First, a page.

Adele Ne Jame has published four books of poems, including Field Work and The South Wind. She has received a National Endowment for the Arts Fellowship in Poetry and a Pablo Neruda prize for poetry. Her broadsides have been exhibited at the Sharjah, United Arab Emirates International Biennial. After reading the AWP conference statement below, she read “First Night at the Beirut Commodore,” which originally appeared in slightly different form in Poetry Kanto.
To preface my poems, I want to tell you a love story, one that speaks to similarities, one that transcends significant differences, and one that is emblematic of the force that motivates us all as writers. Walt Whitman put it beautifully in “A Noiseless Patient Spider” when he said the spider “launches forth filament, filament, filament out of itself…ever tirelessly speeding them…till the gossamer thread flung catches somewhere.”
In 2009, I went to Lebanon for the first time. Both my mother and father had been born there, but it never occurred to either of them to return. So much had been lost there. Those in my family who survived WWI and various sectarian wars fled and became part of a huge, on-going Lebanese diaspora. While growing up in a Christian home, I heard many personal, tragic stories, some dealing with the violence between Christians and Druzes (a sect of the Muslim faith), but my parents never actually talked about Lebanon, the place. We had the food, the language, the customs, but not the place. It was a mystery to me. For as long as I can remember, I had longed to go to Lebanon. Finally, in 2009, my daughter, an artist and environmentalist, and I had a collaborative poetry/painting project exhibited in the United Arab Emirates International Biennial, and we planned a six day side trip to Beirut. It was life changing.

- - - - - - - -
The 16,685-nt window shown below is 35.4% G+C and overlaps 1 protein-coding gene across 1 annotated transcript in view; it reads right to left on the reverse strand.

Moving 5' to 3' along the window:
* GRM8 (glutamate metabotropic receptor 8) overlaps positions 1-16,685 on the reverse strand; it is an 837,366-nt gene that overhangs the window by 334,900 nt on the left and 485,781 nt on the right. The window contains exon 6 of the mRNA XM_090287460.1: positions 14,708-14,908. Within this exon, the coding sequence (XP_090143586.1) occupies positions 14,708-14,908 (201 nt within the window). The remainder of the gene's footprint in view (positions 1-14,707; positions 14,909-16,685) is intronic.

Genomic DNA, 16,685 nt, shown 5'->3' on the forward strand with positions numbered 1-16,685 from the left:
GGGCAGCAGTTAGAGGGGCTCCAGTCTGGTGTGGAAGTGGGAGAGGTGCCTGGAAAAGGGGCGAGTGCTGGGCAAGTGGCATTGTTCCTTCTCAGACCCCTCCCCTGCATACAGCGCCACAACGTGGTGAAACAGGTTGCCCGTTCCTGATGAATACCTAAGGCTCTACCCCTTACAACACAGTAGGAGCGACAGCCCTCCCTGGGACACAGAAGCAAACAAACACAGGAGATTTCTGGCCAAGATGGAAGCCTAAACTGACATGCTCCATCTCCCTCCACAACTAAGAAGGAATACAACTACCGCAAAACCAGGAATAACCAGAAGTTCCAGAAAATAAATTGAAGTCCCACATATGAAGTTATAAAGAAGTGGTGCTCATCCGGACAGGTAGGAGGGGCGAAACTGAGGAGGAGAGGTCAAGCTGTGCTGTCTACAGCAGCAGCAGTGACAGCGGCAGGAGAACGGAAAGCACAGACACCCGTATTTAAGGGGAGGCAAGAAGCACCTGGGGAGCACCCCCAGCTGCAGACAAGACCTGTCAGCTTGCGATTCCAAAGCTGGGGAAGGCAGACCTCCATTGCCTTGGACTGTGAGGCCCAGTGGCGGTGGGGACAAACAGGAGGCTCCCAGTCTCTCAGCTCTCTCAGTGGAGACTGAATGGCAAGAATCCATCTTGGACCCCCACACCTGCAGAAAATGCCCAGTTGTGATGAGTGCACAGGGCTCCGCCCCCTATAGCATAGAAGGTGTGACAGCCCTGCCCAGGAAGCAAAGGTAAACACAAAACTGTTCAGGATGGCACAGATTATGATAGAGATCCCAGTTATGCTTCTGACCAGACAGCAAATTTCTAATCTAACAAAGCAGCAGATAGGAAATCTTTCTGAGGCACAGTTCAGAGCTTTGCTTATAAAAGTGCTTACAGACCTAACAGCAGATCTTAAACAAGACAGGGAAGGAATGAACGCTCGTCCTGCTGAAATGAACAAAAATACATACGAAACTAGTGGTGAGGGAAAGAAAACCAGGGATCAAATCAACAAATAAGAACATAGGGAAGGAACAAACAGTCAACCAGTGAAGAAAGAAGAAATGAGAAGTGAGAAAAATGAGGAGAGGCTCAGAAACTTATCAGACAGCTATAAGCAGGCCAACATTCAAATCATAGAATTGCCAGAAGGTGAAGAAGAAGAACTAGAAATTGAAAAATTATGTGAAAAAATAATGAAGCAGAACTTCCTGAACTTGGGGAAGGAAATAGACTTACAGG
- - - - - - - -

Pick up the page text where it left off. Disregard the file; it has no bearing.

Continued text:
But long before that—more than twenty years ago, a Lebanese American poet, Haas Mroue, came to Honolulu to read from his collection of poems, Beirut Seizures. From the moment we met, there was a deep kind of recognition. It was all about poetry, Arabic language and food and certain idiosyncratic Lebanese customs that created a profound and lasting bond. Haas had grown up in Beirut during the fifteen year civil war—starting in 1975. He had been educated at the Sorbonne in Paris and at UCLA. He lived in Bahrain and London, spent time in Nice and finally settled for half of each year in Port Townsend, Washington. He was a poet, a teacher, a prolific world travel writer and a moral force for peace. But he carried the weight of the war with him wherever he went. In addition to our many trips together, we had planned to go to Lebanon in 2006, but the war between Israel and Hezbollah fired up that summer, and our trip was cancelled. In 2007, while on sabbatical in Beirut, Haas died suddenly of heart failure at the age of 41. I lost a brother.
Prior to his death, I knew nothing about Lebanon, the place where my parents’ families had died violently. When Haas spoke to me of Lebanon, I had the uncomprehending sensibility of any outsider. After his death and two trips to Lebanon, I am still an outsider, of course, but my sensibility has changed. Writing about him and Lebanon, now inextricably bound together for me—and both lost in different ways, is about a kind of recovery in the face of such loss. It’s an affirmation of love for both. Haas’s own struggle with identity and issues having to do with exile, so urgently written about by Edward Said, has served to further illuminate my own. I see now that Lebanon, with all its confusion about identity, (seventeen religious confessions and a fragile coalition government) is a macrocosm of our own complicated struggle for identity.
I lost a man who was very different from me, much younger in age, gay, and from a Jewish-Muslim family. None of those differences mattered because he was close to me in the ways of the heart. His poems, bearing witness courageously, caught me powerfully. His voice, like the voice of all poets who wish to reach out and catch somewhere, is still with me.